Keeping your baby fed is so important! If you aren’t producing enough milk and your baby grows hungry, they may become unconsolable. Often hungry crying babies are difficult to feed at all.
2. Stimulate your nipples as frequently as possible.
The only way to build up your breast milk supply is to stimulate your nipples. The BEST way to do so is to breastfeed your baby. Babies are a lot more efficient than breast pumps, so they will probably be able to extract more milk. But they will also be able to stimulate your nipples better than a pump.
Nipple stimulation (along with milk extraction) is what tells your body to produce milk. The more nipple stimulation your body gets, the more it will produce milk.
3. Do hand expression and breast massage.
In order to get your breasts to release as much milk as possible, do breast massage before pumping or breastfeeding. This will relax your breasts and encourage milk flow.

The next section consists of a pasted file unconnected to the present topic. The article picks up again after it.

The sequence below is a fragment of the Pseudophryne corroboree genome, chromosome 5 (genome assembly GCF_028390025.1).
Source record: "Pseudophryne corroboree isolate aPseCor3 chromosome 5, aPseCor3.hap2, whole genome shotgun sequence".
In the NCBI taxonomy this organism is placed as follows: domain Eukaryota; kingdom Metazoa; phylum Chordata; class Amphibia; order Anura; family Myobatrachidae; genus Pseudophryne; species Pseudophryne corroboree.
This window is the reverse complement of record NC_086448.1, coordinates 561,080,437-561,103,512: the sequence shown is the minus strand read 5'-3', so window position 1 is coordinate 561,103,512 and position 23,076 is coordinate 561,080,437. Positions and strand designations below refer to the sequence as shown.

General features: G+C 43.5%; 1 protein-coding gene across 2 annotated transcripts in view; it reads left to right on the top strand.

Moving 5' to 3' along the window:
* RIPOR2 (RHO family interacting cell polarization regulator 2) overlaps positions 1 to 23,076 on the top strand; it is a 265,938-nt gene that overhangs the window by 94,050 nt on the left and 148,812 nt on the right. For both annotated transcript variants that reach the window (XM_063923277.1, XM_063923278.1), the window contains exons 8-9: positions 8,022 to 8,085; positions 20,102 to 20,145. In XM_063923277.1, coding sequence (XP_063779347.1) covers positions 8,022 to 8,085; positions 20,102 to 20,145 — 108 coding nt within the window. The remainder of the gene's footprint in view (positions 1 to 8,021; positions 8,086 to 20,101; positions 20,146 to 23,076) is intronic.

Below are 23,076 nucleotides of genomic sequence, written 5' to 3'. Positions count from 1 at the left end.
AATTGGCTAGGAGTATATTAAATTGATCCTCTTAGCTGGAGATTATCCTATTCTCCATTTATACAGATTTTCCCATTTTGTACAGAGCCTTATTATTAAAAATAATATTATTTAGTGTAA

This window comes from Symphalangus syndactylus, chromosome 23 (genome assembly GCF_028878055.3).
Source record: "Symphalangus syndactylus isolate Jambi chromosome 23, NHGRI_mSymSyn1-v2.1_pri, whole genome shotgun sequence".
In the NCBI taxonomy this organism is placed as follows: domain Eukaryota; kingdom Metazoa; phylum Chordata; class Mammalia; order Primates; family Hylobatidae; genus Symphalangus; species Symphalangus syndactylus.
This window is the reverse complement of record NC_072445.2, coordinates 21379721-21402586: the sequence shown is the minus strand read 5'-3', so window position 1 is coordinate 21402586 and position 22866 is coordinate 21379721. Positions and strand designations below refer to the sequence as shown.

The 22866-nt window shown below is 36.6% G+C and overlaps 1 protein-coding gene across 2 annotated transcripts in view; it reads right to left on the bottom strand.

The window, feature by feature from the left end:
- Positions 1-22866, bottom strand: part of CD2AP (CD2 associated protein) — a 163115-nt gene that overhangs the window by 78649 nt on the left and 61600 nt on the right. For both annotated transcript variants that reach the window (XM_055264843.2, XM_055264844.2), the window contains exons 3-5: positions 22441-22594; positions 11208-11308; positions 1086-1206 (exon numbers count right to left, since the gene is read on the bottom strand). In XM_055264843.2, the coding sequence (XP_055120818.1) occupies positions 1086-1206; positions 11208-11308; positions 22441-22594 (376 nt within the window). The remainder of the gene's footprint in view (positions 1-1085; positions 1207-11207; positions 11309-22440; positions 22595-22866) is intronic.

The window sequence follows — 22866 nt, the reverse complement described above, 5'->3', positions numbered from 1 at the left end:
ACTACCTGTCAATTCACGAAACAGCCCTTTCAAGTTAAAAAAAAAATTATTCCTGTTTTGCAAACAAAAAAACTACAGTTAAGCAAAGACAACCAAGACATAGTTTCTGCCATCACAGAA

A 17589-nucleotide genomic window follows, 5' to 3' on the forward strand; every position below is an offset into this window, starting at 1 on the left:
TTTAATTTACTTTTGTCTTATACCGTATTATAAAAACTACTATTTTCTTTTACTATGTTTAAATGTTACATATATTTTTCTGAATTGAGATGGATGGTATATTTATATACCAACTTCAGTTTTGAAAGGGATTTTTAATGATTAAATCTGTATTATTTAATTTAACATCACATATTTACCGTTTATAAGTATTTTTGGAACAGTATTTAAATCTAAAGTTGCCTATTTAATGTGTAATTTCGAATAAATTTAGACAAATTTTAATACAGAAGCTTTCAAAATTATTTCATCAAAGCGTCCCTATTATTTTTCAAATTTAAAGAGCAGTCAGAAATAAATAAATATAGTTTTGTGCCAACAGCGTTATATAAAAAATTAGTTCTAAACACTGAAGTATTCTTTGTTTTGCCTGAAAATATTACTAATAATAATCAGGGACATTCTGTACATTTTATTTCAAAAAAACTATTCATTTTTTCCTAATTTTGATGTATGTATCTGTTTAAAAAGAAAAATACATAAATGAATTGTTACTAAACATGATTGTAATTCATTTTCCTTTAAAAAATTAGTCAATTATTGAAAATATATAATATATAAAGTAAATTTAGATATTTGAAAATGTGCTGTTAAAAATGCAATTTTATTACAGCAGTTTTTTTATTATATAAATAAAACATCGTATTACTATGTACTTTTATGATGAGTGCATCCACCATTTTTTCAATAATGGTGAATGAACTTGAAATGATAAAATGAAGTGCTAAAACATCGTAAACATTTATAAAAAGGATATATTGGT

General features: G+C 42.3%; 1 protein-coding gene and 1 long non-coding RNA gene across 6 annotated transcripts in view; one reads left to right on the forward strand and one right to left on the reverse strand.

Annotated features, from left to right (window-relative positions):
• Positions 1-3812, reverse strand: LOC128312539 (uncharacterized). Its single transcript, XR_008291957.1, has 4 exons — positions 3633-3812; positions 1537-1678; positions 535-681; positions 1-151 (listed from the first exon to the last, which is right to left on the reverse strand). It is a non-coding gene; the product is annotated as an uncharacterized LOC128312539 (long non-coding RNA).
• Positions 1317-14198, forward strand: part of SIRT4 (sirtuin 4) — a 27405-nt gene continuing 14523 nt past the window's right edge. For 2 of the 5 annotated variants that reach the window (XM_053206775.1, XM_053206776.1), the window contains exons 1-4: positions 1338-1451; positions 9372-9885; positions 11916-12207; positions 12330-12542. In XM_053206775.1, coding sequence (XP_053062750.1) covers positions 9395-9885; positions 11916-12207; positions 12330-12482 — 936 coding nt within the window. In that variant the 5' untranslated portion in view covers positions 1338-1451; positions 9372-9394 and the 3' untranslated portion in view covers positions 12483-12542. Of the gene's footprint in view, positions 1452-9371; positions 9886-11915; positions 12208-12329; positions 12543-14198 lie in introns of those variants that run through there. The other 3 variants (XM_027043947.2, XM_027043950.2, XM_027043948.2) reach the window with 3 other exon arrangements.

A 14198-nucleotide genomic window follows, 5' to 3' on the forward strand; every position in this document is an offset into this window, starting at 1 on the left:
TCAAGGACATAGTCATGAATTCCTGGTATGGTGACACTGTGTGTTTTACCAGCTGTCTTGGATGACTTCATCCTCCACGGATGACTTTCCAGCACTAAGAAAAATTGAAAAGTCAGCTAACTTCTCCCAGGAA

It’s also a good idea to do hand expression after pumping or breastfeeding. Hand expression may help you express more milk after the session which will encourage your body to produce more milk.
4. Express milk at the optimal time.
Breastfeeding occurs because of a perfect balance of hormones within our bodies. THe hormone that produces breast milk is prolactin. Our bodies naturally produce prolactin in higher amounts in the morning.
Specifically, we produce more prolactin between 1AM and 5AM each day. That is why many moms notice their breasts seem more full in the morning.